• Jazz saxophonist Charlie Parker was known by the nicknames “Yardbird” and “Bird.” One story about how he got the name was that he enjoyed eating chicken, a bird that ran loose in many yards and was therefore called a yardbird. Mr. Parker would look at a menu, see chicken listed, then say, “Give me some of that yardbird.” Another story is that the car that he and some other musicians were riding in hit and killed a chicken. Mr. Parker picked up the chicken and kept it, and once they had reached their destination he cooked and ate it. The other musicians teased him about this and called him “Yardbird,” which was later often shortened to “Bird.”
• Comedian Steve Allen was a talented musician. While attending college, he would enter an unoccupied room with a piano, start playing, then look up 20 minutes later and see 104 people in the room listening to him play. He was a serious jazz musician, but since he didn’t think critics took him seriously, he sometimes recorded under a pseudonym. After he recorded an album of boogie-woogie music using the pseudonym Buck Hammer, a critic in Downbeat wrote that he had a bright future.
• When country musician Amy Grant started writing her book titled Mosaic: Pieces of My Life So Far, she did not want to think about so great an undertaking as writing an entire book. Therefore, she told Vince Gill, her husband, “You can’t call it a book. We’ll call it anything but a book.” Therefore, for a while, they called it a flier. When she had gotten some pages written, they called it a pamphlet, and when she had written more pages, they called it a booklet. Eventually, she published the manuscript — an entire book.
• Comic singer Anna Russell was so famous that the street where she lived had its name changed to Anna Russell Way. When Ms. Russell was older and people had begun to think that perhaps she was a little deaf or a little senile, a woman asked Ms. Russell her name. Of course, she answered, “Anna Russell.” Then the woman asked Ms. Russell where she lived. Of course, Ms. Russell answered, “Anna Russell Way.” The woman then said, “No, no, no, dear — that is your name. Where do you live?”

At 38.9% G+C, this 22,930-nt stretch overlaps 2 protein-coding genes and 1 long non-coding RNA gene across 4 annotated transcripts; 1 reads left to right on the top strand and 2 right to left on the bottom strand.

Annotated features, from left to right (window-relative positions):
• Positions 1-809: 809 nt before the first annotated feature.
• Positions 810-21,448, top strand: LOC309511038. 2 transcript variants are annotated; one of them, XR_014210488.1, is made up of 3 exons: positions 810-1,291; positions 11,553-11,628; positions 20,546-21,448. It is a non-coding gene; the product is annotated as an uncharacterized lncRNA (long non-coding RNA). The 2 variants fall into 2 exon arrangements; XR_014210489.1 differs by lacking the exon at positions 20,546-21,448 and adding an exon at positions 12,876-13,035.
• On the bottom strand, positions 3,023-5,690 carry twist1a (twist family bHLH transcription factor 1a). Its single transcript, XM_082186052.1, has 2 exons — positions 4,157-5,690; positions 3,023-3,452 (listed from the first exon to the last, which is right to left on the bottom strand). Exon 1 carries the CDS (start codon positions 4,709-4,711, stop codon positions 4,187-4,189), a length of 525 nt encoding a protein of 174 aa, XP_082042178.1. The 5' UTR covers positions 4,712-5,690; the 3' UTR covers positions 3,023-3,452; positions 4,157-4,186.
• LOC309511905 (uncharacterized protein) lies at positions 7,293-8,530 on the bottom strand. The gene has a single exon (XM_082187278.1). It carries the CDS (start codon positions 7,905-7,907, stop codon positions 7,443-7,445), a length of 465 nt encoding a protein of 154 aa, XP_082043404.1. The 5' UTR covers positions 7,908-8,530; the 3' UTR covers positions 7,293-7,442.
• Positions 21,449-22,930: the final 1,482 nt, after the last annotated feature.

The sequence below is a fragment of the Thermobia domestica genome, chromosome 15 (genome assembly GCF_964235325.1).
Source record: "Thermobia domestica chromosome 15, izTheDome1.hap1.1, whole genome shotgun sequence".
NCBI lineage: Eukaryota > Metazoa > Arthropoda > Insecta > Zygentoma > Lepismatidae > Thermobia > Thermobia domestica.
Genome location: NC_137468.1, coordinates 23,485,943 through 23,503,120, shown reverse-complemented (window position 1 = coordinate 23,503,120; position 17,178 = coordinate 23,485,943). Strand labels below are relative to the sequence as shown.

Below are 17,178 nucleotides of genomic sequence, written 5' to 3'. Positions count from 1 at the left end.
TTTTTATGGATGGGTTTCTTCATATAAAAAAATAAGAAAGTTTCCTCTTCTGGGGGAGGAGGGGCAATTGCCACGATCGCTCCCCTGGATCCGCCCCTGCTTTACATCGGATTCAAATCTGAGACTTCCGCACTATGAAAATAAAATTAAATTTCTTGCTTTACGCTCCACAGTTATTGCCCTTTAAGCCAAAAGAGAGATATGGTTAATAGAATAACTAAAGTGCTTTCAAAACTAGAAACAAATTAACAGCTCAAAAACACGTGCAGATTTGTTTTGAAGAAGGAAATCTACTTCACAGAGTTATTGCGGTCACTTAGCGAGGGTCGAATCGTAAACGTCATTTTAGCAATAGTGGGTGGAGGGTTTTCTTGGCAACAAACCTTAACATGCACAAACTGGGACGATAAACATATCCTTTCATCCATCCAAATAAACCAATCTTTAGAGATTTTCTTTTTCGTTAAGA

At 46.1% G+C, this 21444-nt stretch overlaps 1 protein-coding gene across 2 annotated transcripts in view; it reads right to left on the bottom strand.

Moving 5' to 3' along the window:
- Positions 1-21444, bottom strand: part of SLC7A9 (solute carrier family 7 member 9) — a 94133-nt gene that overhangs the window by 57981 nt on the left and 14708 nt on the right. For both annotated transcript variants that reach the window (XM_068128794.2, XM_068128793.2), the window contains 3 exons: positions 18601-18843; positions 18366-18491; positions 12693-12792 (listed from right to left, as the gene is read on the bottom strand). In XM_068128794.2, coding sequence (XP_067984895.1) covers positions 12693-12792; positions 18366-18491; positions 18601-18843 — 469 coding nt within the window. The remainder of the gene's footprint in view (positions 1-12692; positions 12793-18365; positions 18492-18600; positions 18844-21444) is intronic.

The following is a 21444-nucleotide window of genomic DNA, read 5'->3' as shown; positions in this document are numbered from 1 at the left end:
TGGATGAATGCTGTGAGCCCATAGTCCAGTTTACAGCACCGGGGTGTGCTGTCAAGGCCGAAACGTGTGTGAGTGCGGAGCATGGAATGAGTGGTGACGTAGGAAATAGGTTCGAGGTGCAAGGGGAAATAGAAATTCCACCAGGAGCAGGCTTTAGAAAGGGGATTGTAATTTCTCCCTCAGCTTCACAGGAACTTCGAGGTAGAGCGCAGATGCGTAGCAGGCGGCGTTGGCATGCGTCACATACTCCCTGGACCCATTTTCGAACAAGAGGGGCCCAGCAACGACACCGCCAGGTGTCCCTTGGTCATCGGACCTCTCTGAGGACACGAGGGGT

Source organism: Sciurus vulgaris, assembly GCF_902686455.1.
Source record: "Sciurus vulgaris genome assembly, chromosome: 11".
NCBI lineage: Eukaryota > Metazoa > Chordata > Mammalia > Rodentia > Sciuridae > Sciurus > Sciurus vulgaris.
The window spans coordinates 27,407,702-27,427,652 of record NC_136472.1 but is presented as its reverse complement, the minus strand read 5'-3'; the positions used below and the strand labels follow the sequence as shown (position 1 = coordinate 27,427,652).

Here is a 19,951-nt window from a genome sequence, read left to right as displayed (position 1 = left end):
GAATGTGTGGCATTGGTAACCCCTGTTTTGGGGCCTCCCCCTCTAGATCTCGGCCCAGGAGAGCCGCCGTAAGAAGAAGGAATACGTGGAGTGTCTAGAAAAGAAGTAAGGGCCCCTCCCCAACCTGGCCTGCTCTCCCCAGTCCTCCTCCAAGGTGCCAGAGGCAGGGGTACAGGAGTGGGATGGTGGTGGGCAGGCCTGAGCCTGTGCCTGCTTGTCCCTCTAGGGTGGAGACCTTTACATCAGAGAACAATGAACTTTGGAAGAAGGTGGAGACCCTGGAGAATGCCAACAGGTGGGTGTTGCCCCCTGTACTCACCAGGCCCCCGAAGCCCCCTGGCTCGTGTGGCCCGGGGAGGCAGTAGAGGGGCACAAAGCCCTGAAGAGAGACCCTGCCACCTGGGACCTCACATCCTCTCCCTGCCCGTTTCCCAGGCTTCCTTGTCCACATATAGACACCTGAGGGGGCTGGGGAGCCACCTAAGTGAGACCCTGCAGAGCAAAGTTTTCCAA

• Stephen Foster decided to write a song, and he asked his brother to name a Southern river that he could write the song about. His brother suggested the Pee-dee River, but Mr. Foster rejected his suggestion and instead wrote the lyric “Way Down Upon the Swanee River.” (The title of the song is “Old Folks at Home.”) Advertising copywriter Edward S. Jordan writes that Mr. Foster’s brother knew geography, but Mr. Foster knew rhythm.
• Frank Zappa and Gail, his wife, gave their children odd names: Dweezil, Ahmet, Diva, and Moon Unit. Actually, Dweezil’s legal name is not Dweezil — it’s Ian. When Dweezil was born, a nurse at the hospital refused to write the name “Dweezil” on the birth certificate.
• Many rappers have interesting names. L.L. Cool J’s name is short for Ladies Love Cool James. KRS-One’s name is short for Knowledge Reigns Supreme Over Nearly Everyone. And the “Kane” in Big Daddy Kane’s name is short for King Asiatic Nobody’s Equal.
• At Birdland, emcee Pee Wee Marquette showed a lot of originality in introducing the musicians. For example, Mr. Marquette introduced one-of-a-kind jazz musician Thelonious Monk as “The Onliest Monk.”
• Composer Jean Madeleine Schneitzhoeffner’s name was so consistently mangled by the French that he had cards made up that stated, “Schneitzhoeffner (pronounced Bertrand).”
Copyright by Bruce D. Bruce; All Rights Reserved
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